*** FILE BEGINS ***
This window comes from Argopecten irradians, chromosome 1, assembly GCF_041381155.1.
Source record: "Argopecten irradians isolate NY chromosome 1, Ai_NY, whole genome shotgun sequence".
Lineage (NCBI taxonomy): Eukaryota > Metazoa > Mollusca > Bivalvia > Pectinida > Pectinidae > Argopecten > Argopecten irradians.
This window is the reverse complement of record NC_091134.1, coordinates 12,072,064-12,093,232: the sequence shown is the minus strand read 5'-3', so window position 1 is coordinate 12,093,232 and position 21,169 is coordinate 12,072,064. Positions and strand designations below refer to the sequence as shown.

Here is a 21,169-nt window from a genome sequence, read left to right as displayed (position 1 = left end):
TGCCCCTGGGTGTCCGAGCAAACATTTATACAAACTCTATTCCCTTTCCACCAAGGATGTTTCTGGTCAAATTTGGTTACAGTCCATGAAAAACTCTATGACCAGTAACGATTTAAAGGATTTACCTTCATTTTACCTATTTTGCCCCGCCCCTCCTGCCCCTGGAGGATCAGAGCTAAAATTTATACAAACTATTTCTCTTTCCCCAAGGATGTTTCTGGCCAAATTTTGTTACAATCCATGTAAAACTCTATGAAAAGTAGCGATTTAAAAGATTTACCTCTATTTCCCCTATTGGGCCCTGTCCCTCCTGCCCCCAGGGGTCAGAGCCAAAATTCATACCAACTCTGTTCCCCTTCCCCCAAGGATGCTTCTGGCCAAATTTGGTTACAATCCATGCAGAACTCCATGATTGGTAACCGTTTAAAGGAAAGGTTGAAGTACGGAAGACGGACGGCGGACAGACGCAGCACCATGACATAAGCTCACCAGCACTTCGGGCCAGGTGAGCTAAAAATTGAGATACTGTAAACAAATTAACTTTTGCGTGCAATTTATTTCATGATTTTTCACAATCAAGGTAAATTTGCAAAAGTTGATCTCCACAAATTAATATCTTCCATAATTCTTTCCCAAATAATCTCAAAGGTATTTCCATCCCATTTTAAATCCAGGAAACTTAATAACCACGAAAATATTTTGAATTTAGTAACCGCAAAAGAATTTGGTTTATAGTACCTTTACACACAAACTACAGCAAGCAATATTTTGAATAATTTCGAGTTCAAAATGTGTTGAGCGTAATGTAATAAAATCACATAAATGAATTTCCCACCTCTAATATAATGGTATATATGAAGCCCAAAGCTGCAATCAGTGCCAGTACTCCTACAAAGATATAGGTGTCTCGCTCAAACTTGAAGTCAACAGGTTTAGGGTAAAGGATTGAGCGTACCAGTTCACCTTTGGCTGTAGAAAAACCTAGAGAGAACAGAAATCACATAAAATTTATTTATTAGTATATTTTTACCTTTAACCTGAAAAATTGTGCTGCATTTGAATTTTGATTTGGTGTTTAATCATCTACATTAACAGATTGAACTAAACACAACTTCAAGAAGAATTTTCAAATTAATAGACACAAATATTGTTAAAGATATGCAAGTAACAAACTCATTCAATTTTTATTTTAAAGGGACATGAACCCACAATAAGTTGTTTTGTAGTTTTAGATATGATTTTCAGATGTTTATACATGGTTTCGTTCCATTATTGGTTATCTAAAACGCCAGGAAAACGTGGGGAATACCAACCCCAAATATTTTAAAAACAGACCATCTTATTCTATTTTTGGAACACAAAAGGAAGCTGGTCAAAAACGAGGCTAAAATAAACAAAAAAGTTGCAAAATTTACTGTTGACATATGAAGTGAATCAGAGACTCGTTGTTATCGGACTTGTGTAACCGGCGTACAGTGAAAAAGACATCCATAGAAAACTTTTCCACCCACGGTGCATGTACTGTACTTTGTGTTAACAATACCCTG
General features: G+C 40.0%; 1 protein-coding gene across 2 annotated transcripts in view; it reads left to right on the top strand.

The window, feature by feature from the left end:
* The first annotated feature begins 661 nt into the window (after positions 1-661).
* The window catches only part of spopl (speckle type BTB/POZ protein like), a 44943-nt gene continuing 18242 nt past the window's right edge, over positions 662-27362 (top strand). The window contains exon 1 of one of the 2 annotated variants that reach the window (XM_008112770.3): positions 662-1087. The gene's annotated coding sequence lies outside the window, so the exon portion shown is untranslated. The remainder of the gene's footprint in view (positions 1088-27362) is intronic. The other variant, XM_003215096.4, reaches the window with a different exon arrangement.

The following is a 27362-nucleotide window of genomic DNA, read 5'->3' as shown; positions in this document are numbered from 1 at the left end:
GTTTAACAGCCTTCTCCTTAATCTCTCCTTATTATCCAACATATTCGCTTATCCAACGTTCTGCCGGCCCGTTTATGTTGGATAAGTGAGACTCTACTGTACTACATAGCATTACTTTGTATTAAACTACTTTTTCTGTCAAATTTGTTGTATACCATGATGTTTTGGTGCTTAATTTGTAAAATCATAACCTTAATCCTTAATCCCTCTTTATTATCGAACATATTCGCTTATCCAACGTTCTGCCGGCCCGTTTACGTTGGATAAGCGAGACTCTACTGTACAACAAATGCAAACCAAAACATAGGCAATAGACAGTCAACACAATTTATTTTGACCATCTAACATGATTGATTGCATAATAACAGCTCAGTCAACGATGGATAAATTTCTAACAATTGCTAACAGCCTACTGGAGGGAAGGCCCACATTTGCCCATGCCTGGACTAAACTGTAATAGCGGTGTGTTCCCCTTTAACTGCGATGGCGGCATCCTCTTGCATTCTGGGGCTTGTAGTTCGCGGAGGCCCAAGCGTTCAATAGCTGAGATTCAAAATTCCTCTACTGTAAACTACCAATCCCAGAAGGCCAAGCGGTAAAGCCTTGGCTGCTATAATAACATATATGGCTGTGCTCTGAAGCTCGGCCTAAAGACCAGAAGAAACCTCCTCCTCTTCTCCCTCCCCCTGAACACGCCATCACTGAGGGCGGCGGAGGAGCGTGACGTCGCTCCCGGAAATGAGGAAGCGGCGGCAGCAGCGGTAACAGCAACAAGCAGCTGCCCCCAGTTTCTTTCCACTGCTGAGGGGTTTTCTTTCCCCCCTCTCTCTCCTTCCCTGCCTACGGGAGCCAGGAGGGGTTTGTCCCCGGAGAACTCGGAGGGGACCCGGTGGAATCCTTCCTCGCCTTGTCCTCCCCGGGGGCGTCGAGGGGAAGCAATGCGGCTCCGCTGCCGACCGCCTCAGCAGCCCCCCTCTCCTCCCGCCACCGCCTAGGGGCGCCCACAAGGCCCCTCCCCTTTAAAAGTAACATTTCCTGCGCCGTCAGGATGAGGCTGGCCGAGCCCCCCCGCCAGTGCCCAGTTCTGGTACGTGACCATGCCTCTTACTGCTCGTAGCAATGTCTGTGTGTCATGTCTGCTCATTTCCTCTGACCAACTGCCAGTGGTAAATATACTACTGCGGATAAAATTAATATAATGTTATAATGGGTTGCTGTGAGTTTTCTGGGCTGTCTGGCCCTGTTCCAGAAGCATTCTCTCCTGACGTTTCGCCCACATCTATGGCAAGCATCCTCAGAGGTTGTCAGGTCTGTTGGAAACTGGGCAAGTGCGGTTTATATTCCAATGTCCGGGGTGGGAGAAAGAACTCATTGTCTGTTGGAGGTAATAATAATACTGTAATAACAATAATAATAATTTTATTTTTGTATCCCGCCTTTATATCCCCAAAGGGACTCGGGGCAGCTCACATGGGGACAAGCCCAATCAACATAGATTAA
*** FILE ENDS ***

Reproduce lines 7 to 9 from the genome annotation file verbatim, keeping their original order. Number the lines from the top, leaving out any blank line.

General features: G+C 40.0%; 1 protein-coding gene across 2 annotated transcripts in view; it reads left to right on the top strand.

The window, feature by feature from the left end:
* The first annotated feature begins 661 nt into the window (after positions 1-661).